RALEIGH — Within hours of Gov. Pat McCrory signing a Republican-backed bill this week making sweeping changes to the state’s voting laws, local elections boards in two college towns made moves that could make it harder for students to vote.
The Watauga County Board of Elections voted Monday to eliminate an early voting site and election-day polling precinct on the campus of Appalachian State University.
The Pasquotank County Board of Elections on Tuesday barred an Elizabeth City State University senior from running for city council, ruling his on-campus address couldn’t be used to establish local residency. Following the decision, the head of the county’s Republican Party said he plans to challenge the voter registrations of more students at the historically black university ahead of upcoming elections.
Voting rights advocates worry the decisions could signal a statewide effort by GOP-controlled elections boards to discourage turnout among young voters considered more likely to support Democrats.
The law McCrory signed Monday requires voters to have specific forms of government-issued photo identification to cast a ballot, a measure he and other Republicans said is needed to prevent voter fraud. But the law also contains more than 40 other provisions, including ending same-day voter registration, trimming the period for early voting from 17 days to 10 and eliminating a program that encourages high school students to register to vote in advance of their 18th birthdays.
Democratic lawmakers repeatedly tried to amend the bill to allow student IDs from state-supported universities and community colleges to be used at the polls, but that was blocked by the Republican majority.
In a radio appearance this week, McCrory suggested the changes are about fairness and suggested Democrats had in the past manipulated polling locations and early voting hours for partisan gain. When he was sworn in as governor in January, McCrory won the power to appoint a Republican majority to the N.C. State Board of Elections, which in turn appoints the county boards.
“With this new law, we have every political precinct open a week before election, which has equal access, and the exact number of hours of open precincts will be available now as they were in the last presidential election,” McCrory said during an interview on WUNC.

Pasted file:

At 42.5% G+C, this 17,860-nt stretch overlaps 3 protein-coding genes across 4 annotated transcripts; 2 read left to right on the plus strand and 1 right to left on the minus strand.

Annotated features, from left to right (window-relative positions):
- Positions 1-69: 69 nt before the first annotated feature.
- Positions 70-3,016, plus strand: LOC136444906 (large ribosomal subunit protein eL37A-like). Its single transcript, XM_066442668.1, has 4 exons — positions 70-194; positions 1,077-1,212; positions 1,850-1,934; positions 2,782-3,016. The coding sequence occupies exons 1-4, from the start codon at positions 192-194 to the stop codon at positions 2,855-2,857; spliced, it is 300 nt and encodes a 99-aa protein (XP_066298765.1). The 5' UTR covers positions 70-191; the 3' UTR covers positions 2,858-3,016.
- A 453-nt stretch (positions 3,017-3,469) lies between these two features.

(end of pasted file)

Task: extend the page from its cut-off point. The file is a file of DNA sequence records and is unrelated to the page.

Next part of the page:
In a contentious meeting Monday, the new GOP majority on the Watauga elections board voted over the objection of the board’s lone Democrat to eliminate early voting at the Appalachian State student union.
The Watauga board also voted 2-1 Monday to combine the three Boone voting precincts into one, eliminating an election day polling site on campus. More than 9,300 Boone residents will now be slated to cast ballots at a county building that only has about 35 parking spots.
“Why are they making it harder for students to vote?” said Sen. Josh Stein (D-Wake), who has been a vocal opponent of the new law. “Because young people tend to vote more Democratic than Republican. I think that’s disgraceful.”
In the Pasquotank case, county GOP chairman Pete Gilbert challenged the residency of Montravias King, an Elizabeth City State senior who has been registered to vote in the county since coming to the college in 2009. King says he plans to stay after he graduates in May. King, who lives in an on-campus residence hall, filed to run for a seat on the city council representing the ward that includes the campus.
Gilbert cited the wording of state law requiring voters to be registered at their “permanent” domicile. He argued a dorm room occupied for only part of the year is a temporary residence. The GOP controlled elections board agreed, voting 2-1 to bar King from the ballot.
In an interview with The Associated Press, Gilbert said he plans to challenge the residency of more students using campus addresses to register to vote. He said he would urge his counterparts living in college towns across the state to do the same.
“I plan to take this show on the road,” Gilbert said.
Clare Barnett, a lawyer at the Durham-based Southern Coalition for Social Justice, represented King in Tuesday’s hearing. She said she will appeal the decision to the N.C. State Board of Elections. She pointed to a 1979 ruling by the N.C. Supreme Court that cleared the way for students to register in the towns were they attend college, even if they intend to move on after graduation.
“The trend now is to attack the right of college students to vote,” she said. “Under the equal protection principles of the Constitution, you can’t treat college students differently than other voters, and there isn’t this presumption that other voters have to prove they intend to stay in the community permanently, forever and ever.”